I have always had a problem with the Omer. Doing the mitzvah of counting the Omer was of course pretty easy. Remembering to start the second evening of Passover and remembering to stop the day before Shavous took a little concentration but somehow I always managed. No, for me the nagging problem was always why was I doing this in the first place, other than the fact it was a biblical (according to the Rambam) commandment.
With the semi-mourning period of Sefira behind us, and the festival of Shavuot as well (as evidenced by the tightness of our clothing due to over-indulging in irresistible versions of cheesecake that is an integral component of celebrating our receipt of the Torah), our community can look forward to participating in joyous engagement parties and weddings.
Dear Dr. Yael:
Do you really believe that the Internet is the reason why the divorce rate is so high among young couples? This may be so in some cases, but what about the fact that many singles are pressured to get married at a young age despite not having any idea what they are looking for in a mate? And add to that the fact that many are pressured to make a decision about marriage after dating for a very short period of time.
From the moment they stand under the chuppah, newlyweds have two years to enjoy the special bliss that new love brings. This new finding, reported by the New York Times, is based on a study undertaken by American and European researchers. 1,761 people who got married and stayed married over 15 years were followed. The research shows that after two years the couples moved into a more companionable state in their relationships.
Shel Silverstein’s 1974 poem “Where The Sidewalk Ends” is intended to paint a magical picture of a world of peace and serenity far away from the “black and dark streets.” At the time, perhaps the end of the sidewalk was a place that was “measured and slow.” Today, however, for many parents, where the sidewalk ends can feel like a scary place.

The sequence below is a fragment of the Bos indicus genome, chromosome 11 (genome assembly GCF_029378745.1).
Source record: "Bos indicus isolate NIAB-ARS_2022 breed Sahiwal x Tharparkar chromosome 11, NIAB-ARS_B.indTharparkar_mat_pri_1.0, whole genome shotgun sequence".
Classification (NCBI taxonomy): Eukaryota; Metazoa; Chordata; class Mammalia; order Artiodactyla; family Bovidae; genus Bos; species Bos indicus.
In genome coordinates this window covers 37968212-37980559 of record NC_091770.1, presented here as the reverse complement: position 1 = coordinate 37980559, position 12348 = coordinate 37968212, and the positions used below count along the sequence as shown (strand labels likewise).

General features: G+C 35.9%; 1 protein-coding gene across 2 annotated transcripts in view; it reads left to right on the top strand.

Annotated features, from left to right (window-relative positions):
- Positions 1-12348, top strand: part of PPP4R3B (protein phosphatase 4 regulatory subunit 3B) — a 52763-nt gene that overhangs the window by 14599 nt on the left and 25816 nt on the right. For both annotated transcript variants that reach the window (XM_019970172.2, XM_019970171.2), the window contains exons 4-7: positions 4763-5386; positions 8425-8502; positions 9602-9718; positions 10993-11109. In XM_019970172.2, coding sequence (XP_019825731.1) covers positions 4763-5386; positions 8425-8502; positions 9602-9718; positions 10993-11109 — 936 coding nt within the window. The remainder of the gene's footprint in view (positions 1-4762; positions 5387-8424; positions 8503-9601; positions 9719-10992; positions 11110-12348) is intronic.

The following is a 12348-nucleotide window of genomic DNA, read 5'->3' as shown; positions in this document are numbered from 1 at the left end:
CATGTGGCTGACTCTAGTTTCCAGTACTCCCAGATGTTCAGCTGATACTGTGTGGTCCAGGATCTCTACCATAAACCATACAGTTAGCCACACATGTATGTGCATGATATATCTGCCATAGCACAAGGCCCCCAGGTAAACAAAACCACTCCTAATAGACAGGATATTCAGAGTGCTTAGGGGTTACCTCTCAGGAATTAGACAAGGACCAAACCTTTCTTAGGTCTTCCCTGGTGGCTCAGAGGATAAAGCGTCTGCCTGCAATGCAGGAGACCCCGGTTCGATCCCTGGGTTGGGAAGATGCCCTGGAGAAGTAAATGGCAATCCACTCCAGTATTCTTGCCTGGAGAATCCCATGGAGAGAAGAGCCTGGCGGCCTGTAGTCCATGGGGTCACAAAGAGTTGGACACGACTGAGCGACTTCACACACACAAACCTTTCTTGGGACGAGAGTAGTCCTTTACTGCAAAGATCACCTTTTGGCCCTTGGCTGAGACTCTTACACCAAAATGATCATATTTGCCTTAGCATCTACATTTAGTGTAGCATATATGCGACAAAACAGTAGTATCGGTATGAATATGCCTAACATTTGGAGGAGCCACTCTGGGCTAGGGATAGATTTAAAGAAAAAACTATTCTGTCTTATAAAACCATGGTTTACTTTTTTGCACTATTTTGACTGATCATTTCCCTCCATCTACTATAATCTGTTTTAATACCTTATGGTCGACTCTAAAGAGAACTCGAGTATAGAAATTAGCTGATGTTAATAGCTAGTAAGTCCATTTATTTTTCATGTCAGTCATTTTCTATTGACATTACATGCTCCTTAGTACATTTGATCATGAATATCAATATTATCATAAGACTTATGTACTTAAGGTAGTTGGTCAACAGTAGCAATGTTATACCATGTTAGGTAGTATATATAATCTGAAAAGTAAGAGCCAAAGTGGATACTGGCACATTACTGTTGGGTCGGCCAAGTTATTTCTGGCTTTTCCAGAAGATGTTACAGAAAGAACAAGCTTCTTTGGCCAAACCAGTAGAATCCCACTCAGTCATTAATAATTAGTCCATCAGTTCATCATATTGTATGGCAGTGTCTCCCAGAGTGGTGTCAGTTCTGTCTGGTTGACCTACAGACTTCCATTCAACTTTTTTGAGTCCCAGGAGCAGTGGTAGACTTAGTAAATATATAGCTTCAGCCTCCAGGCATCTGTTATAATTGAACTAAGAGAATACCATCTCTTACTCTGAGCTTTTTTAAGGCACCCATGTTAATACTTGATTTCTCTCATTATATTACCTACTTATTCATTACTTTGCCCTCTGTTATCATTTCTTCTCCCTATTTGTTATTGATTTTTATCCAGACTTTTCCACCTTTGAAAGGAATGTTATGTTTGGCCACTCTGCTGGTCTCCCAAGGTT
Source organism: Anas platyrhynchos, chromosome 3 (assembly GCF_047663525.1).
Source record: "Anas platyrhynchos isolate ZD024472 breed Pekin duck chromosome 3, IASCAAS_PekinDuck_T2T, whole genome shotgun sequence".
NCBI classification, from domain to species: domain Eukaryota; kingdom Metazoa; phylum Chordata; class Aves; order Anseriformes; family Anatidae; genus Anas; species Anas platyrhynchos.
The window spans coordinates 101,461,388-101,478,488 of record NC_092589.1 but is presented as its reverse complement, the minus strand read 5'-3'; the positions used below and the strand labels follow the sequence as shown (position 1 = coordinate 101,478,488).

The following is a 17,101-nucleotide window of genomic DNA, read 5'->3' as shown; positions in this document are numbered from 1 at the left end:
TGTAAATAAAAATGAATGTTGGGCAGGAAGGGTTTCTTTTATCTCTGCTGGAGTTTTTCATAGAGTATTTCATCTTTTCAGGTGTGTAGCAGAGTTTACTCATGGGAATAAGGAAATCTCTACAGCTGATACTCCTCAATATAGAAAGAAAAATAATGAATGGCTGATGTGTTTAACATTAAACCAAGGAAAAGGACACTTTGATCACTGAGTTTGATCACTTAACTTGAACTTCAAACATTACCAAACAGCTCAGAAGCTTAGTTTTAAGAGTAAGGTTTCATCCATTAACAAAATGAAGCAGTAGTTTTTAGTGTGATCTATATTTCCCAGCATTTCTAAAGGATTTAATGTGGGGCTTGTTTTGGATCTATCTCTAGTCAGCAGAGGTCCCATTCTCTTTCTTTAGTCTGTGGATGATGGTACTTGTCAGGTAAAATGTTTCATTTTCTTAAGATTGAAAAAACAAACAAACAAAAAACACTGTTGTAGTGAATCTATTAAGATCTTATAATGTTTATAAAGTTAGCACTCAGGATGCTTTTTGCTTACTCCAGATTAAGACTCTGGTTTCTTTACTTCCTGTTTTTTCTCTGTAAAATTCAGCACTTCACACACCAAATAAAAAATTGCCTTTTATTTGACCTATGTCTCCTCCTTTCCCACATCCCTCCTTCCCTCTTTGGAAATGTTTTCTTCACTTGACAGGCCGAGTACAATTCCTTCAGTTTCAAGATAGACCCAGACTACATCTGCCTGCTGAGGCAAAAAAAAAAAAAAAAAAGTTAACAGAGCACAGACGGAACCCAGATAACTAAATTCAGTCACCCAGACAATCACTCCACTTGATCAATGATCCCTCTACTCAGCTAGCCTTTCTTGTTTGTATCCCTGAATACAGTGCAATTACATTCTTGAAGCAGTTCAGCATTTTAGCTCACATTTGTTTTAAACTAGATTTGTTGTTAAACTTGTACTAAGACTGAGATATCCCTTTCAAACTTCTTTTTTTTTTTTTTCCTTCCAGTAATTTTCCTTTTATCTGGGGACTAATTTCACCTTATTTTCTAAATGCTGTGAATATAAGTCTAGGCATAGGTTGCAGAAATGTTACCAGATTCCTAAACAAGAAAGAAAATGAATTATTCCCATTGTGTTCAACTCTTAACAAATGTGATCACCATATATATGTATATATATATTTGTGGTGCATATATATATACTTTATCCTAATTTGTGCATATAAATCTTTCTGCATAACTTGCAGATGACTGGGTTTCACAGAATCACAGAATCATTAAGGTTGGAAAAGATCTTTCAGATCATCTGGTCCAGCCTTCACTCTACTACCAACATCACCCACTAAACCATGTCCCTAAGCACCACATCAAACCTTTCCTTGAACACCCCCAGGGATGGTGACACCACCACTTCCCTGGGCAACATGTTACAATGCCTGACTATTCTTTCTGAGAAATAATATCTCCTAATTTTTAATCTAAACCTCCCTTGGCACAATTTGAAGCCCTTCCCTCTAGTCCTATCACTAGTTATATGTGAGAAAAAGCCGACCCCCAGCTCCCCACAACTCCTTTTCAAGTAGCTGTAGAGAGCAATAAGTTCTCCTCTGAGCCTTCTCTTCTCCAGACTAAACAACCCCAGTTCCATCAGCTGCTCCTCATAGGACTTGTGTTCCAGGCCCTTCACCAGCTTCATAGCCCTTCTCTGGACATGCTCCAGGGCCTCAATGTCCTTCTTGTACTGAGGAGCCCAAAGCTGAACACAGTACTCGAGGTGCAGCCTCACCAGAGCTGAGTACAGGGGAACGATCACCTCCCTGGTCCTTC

The next chapter of the award-winning novel.
Florida is famous for sparkling water. We have the beautiful Atlantic Ocean and Gulf of Mexico surrounding our coast. We have bays, lakes, canals and, of course, an incredible abundance of swimming pools in homes, resorts, apartment complexes and city parks.
The buzz is back as Camp Gan Israel Florida Overnight gears up for another fantastic summer, CGI Florida style. What makes CGI Florida so different from all the other overnight camps? It’s all in the details.
Leah Katz, a TeenZone camper at Oorah’s TheZone summer camp and an 11th grader at Midwood High School, read her winning essay about how TheZone changed her views on Judaism at the Jewish Heritage Awards Ceremony held at Brooklyn District Attorney Charles Hynes’s office in April. The purpose of the Jewish Heritage Essay Contest is to acquaint public school students with Jewish history and customs and to help foster a deeper understanding of Jewish culture. The contest is open to students of all ethnic and religious backgrounds. Leah’s essay is reproduced in full below.